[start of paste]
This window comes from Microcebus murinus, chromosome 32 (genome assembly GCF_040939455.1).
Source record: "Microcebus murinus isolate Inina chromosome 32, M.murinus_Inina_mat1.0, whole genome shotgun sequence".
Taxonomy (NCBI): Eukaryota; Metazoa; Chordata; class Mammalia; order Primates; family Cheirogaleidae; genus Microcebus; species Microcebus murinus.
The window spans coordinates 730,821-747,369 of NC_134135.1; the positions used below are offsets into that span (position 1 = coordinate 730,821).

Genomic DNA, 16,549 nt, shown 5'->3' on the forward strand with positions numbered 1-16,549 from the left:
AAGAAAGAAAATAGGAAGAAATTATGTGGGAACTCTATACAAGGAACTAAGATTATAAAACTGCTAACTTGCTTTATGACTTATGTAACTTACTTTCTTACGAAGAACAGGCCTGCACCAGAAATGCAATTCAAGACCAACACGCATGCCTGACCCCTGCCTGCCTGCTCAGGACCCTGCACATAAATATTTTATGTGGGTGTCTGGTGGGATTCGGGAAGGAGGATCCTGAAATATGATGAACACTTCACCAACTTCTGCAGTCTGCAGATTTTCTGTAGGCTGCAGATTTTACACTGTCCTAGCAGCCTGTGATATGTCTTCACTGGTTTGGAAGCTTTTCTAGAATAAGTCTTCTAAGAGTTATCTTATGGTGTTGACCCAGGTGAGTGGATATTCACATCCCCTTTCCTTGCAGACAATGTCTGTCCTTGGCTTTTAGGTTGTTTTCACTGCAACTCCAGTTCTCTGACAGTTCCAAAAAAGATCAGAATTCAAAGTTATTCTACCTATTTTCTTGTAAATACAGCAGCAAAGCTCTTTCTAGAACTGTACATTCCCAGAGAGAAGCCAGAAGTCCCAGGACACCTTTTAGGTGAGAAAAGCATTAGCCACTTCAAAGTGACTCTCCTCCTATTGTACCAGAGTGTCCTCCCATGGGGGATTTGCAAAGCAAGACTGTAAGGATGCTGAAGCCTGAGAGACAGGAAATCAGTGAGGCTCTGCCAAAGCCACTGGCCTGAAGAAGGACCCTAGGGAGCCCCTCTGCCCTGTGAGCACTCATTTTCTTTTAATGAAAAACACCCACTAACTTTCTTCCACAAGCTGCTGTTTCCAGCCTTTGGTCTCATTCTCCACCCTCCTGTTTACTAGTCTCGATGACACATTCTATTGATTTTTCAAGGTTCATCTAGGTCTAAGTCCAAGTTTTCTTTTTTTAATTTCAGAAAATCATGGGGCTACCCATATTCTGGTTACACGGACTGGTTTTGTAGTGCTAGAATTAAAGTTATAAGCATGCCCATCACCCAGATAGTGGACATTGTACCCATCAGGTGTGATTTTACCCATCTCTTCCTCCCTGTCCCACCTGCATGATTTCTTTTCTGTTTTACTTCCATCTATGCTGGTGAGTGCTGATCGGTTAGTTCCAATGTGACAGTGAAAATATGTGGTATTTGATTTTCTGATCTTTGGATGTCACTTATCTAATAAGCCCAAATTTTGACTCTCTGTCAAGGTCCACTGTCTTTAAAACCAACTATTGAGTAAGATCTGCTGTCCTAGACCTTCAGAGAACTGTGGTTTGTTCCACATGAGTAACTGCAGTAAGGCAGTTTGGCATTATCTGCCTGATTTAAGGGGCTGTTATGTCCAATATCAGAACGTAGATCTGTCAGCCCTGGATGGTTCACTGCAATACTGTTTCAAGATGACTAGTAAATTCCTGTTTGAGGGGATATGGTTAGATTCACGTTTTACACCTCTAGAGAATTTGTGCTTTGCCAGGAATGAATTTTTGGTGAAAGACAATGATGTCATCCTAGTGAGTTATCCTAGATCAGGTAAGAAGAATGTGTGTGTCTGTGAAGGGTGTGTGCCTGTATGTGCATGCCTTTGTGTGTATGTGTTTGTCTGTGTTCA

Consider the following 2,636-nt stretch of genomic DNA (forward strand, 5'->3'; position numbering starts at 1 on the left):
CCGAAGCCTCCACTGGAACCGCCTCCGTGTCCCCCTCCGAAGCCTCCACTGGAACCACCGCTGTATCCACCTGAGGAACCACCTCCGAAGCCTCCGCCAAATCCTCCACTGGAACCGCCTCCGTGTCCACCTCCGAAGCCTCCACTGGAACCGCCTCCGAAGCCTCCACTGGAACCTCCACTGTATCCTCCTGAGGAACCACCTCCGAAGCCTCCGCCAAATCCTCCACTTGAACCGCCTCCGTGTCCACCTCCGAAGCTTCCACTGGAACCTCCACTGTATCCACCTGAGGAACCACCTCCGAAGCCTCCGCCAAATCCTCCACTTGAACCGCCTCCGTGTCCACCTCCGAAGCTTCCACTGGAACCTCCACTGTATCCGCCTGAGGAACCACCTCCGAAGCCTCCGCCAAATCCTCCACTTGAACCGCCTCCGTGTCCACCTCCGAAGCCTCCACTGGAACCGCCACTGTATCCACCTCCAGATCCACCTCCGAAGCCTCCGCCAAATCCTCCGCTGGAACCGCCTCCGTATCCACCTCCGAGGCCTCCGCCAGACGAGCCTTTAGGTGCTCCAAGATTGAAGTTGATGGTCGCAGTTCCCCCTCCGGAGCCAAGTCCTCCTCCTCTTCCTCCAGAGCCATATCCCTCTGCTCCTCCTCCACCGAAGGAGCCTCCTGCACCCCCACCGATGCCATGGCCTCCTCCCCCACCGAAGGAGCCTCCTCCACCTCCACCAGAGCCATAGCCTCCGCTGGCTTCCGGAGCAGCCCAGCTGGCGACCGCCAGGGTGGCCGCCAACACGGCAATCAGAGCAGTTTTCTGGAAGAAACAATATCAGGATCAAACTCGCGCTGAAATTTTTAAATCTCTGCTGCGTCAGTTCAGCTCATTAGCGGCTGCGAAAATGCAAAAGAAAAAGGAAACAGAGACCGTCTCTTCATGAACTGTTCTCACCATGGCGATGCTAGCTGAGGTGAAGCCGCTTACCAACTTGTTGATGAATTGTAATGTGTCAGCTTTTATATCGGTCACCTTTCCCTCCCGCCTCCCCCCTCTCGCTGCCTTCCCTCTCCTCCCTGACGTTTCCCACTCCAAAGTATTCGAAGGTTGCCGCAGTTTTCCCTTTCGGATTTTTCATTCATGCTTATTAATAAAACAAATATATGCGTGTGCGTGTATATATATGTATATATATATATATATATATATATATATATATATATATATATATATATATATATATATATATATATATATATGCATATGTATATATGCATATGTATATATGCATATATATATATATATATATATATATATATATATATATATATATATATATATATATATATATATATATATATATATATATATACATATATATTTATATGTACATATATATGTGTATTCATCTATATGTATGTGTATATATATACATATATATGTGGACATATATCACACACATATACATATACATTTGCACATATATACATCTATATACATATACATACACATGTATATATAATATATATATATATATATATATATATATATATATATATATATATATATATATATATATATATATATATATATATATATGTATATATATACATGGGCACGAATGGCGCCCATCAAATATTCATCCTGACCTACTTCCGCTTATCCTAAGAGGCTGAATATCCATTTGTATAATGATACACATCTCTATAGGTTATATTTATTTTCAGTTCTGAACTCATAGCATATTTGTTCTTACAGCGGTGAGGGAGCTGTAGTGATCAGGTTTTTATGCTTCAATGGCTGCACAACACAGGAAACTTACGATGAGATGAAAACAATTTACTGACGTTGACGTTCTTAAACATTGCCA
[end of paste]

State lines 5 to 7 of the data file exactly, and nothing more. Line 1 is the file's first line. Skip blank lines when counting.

Genomic DNA, 16,549 nt, shown 5'->3' on the forward strand with positions numbered 1-16,549 from the left:
AAGAAAGAAAATAGGAAGAAATTATGTGGGAACTCTATACAAGGAACTAAGATTATAAAACTGCTAACTTGCTTTATGACTTATGTAACTTACTTTCTTACGAAGAACAGGCCTGCACCAGAAATGCAATTCAAGACCAACACGCATGCCTGACCCCTGCCTGCCTGCTCAGGACCCTGCACATAAATATTTTATGTGGGTGTCTGGTGGGATTCGGGAAGGAGGATCCTGAAATATGATGAACACTTCACCAACTTCTGCAGTCTGCAGATTTTCTGTAGGCTGCAGATTTTACACTGTCCTAGCAGCCTGTGATATGTCTTCACTGGTTTGGAAGCTTTTCTAGAATAAGTCTTCTAAGAGTTATCTTATGGTGTTGACCCAGGTGAGTGGATATTCACATCCCCTTTCCTTGCAGACAATGTCTGTCCTTGGCTTTTAGGTTGTTTTCACTGCAACTCCAGTTCTCTGACAGTTCCAAAAAAGATCAGAATTCAAAGTTATTCTACCTATTTTCTTGTAAATACAGCAGCAAAGCTCTTTCTAGAACTGTACATTCCCAGAGAGAAGCCAGAAGTCCCAGGACACCTTTTAGGTGAGAAAAGCATTAGCCACTTCAAAGTGACTCTCCTCCTATTGTACCAGAGTGTCCTCCCATGGGGGATTTGCAAAGCAAGACTGTAAGGATGCTGAAGCCTGAGAGACAGGAAATCAGTGAGGCTCTGCCAAAGCCACTGGCCTGAAGAAGGACCCTAGGGAGCCCCTCTGCCCTGTGAGCACTCATTTTCTTTTAATGAAAAACACCCACTAACTTTCTTCCACAAGCTGCTGTTTCCAGCCTTTGGTCTCATTCTCCACCCTCCTGTTTACTAGTCTCGATGACACATTCTATTGATTTTTCAAGGTTCATCTAGGTCTAAGTCCAAGTTTTCTTTTTTTAATTTCAGAAAATCATGGGGCTACCCATATTCTGGTTACACGGACTGGTTTTGTAGTGCTAGAATTAAAGTTATAAGCATGCCCATCACCCAGATAGTGGACATTGTACCCATCAGGTGTGATTTTACCCATCTCTTCCTCCCTGTCCCACCTGCATGATTTCTTTTCTGTTTTACTTCCATCTATGCTGGTGAGTGCTGATCGGTTAGTTCCAATGTGACAGTGAAAATATGTGGTATTTGATTTTCTGATCTTTGGATGTCACTTATCTAATAAGCCCAAATTTTGACTCTCTGTCAAGGTCCACTGTCTTTAAAACCAACTATTGAGTAAGATCTGCTGTCCTAGACCTTCAGAGAACTGTGGTTTGTTCCACATGAGTAACTGCAGTAAGGCAGTTTGGCATTATCTGCCTGATTTAAGGGGCTGTTATGTCCAATATCAGAACGTAGATCTGTCAGCCCTGGATGGTTCACTGCAATACTGTTTCAAGATGACTAGTAAATTCCTGTTTGAGGGGATATGGTTAGATTCACGTTTTACACCTCTAGAGAATTTGTGCTTTGCCAGGAATGAATTTTTGGTGAAAGACAATGATGTCATCCTAGTGAGTTATCCTAGATCAGGTAAGAAGAATGTGTGTGTCTGTGAAGGGTGTGTGCCTGTATGTGCATGCCTTTGTGTGTATGTGTTTGTCTGTGTTCA

Consider the following 2,636-nt stretch of genomic DNA (forward strand, 5'->3'; position numbering starts at 1 on the left):